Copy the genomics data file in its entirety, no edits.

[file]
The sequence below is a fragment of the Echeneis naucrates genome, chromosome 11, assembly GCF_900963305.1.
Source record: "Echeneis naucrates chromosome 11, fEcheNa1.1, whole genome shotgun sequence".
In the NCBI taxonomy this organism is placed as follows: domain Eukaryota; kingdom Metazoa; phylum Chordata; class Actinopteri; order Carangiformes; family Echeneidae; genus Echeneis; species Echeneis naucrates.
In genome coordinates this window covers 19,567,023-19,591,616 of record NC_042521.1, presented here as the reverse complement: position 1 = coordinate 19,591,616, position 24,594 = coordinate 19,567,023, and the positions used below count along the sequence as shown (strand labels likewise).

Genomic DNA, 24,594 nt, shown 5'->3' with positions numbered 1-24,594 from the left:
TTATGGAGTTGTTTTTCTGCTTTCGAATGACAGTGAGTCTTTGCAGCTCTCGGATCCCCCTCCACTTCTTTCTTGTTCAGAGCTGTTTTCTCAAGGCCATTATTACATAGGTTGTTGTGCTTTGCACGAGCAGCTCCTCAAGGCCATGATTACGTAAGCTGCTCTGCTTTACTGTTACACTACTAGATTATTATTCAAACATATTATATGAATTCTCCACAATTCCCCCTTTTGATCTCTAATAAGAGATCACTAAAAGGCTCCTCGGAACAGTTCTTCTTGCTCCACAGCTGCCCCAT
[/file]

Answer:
The sequence below is a fragment of the Echeneis naucrates genome, chromosome 11, assembly GCF_900963305.1.
Source record: "Echeneis naucrates chromosome 11, fEcheNa1.1, whole genome shotgun sequence".
In the NCBI taxonomy this organism is placed as follows: domain Eukaryota; kingdom Metazoa; phylum Chordata; class Actinopteri; order Carangiformes; family Echeneidae; genus Echeneis; species Echeneis naucrates.
In genome coordinates this window covers 19,567,023-19,591,616 of record NC_042521.1, presented here as the reverse complement: position 1 = coordinate 19,591,616, position 24,594 = coordinate 19,567,023, and the positions used below count along the sequence as shown (strand labels likewise).

Genomic DNA, 24,594 nt, shown 5'->3' with positions numbered 1-24,594 from the left:
TTATGGAGTTGTTTTTCTGCTTTCGAATGACAGTGAGTCTTTGCAGCTCTCGGATCCCCCTCCACTTCTTTCTTGTTCAGAGCTGTTTTCTCAAGGCCATTATTACATAGGTTGTTGTGCTTTGCACGAGCAGCTCCTCAAGGCCATGATTACGTAAGCTGCTCTGCTTTACTGTTACACTACTAGATTATTATTCAAACATATTATATGAATTCTCCACAATTCCCCCTTTTGATCTCTAATAAGAGATCACTAAAAGGCTCCTCGGAACAGTTCTTCTTGCTCCACAGCTGCCCCAT